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|The Pan American Health Organisation (PAHO) is finalising arrangements for the acquisition of 100,000 doses of the monkeypox vaccine from biotechnology firm Bavarian Nordic, for distribution to Latin American and Caribbean member countries.
PAHO Director, Dr Carissa Etienne, says the entity secured an agreement, through its Revolving Fund facility, with Bavarian Nordic, which is headquartered in Hellerup, Denmark, to provide the vaccines.
She said this followed requests from member countries for support in accessing doses, which were made during a Special Session of the PAHO Directing Council in August, noting that 12 such were submitted.
“We are receiving the final logistical details, such as estimates for freight and insurance, and the deliveries will be prioritised based on the epidemiological situation in countries. So partial delivery to countries that requested will start, now, in September… making our region the first World Health Organisation (WHO) region to make monkeypox vaccines available to member states,” the Director said during PAHO’s digital media briefing on Wednesday.
Dr Etienne added that “our effort will permit countries in this region to access the vaccine, even in small quantities, which would not have been possible otherwise”.
She indicated that the region of the Americas has the unenviable distinction of recording the highest number of confirmed monkeypox cases globally, since the WHO declared the disease a health emergency of international concern, in July.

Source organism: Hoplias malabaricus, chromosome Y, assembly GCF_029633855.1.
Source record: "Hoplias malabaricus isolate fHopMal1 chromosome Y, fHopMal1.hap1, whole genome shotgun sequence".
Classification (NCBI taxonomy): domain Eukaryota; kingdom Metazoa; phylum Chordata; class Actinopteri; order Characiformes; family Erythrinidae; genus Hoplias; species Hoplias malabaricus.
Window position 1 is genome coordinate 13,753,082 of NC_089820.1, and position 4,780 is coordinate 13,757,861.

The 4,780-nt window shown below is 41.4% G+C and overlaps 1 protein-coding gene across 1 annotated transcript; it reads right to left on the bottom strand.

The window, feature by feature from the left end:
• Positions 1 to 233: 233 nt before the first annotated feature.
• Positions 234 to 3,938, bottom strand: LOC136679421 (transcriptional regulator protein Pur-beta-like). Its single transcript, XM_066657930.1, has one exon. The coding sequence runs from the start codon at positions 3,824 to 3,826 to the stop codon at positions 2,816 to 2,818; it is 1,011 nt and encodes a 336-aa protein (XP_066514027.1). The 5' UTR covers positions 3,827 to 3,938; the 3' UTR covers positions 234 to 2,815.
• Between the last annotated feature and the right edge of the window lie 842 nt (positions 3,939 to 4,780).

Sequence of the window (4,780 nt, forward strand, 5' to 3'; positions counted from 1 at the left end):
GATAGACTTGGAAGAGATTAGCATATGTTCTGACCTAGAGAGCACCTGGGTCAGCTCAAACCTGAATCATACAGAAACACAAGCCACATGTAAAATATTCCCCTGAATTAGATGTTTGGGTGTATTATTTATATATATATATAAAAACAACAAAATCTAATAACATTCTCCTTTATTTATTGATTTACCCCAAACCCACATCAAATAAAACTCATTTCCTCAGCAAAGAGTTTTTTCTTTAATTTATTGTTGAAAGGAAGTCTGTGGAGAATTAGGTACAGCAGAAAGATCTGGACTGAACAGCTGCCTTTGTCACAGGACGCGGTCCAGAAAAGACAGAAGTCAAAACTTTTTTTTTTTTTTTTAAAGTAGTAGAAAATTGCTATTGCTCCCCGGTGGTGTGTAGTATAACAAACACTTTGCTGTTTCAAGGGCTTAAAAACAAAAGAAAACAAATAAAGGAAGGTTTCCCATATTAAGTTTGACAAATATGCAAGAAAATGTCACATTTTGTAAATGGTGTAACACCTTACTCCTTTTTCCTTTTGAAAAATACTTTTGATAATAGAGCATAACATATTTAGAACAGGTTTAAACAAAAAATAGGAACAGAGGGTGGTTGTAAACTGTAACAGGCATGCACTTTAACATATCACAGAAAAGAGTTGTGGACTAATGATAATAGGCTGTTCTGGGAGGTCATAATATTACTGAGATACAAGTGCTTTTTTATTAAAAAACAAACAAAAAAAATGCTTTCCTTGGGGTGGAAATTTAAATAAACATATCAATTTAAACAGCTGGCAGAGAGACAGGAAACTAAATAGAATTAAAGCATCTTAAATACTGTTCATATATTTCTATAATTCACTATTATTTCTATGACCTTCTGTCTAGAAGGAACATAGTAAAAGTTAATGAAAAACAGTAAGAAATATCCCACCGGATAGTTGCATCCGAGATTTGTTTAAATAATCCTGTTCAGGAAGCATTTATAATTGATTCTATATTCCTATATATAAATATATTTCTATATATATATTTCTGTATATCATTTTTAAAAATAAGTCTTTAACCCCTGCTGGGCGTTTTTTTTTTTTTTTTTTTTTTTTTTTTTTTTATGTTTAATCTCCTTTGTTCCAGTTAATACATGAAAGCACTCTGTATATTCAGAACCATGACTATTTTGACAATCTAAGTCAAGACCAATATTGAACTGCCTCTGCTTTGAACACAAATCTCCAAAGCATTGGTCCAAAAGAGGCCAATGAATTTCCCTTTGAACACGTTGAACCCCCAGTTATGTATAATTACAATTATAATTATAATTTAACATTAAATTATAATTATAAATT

“As of September 6, over 30,000 monkeypox cases have been reported in the Americas, with most cases concentrated in the United States of America, Brazil, Peru and Canada. Thus far, most confirmed cases are among men… although at least 145 cases have been reported in women, and 54 cases among people under the age of 18,” she told journalists.
Additionally, the Director said four monkeypox-related deaths have, so far, been reported in Brazil, Cuba and Ecuador.
Dr Etienne said consequent on the limited supply of vaccines available, equitable allocation needs to be guaranteed, “and this requires the prioritising of vaccine distribution to maximize the health impact”.
“So, PAHO has issued recommendations to member states to prioritise available doses for high-risk groups. With vaccines in short supply and with no effective treatment for monkeypox, countries should intensify efforts to prevent the spread of the virus in our region,” she indicated.
The Director emphasized that the vaccine will only complement the monkeypox response in the region, adding that other measures, such as engaging at-risk interests through public education, surveillance, testing, and contact tracing “remain crucial”.
“Vaccination, when available, can be deployed as a preventive measure to persons who may have been exposed, such as household members and health workers; and let’s note that PAHO and WHO are not recommending mass vaccination at this time,” she further said.
Dr Etienne assured that PAHO is continuing to follow the monkeypox outbreak and to work with countries “to ensure that we can contain this outbreak and give the best advice to our member states”.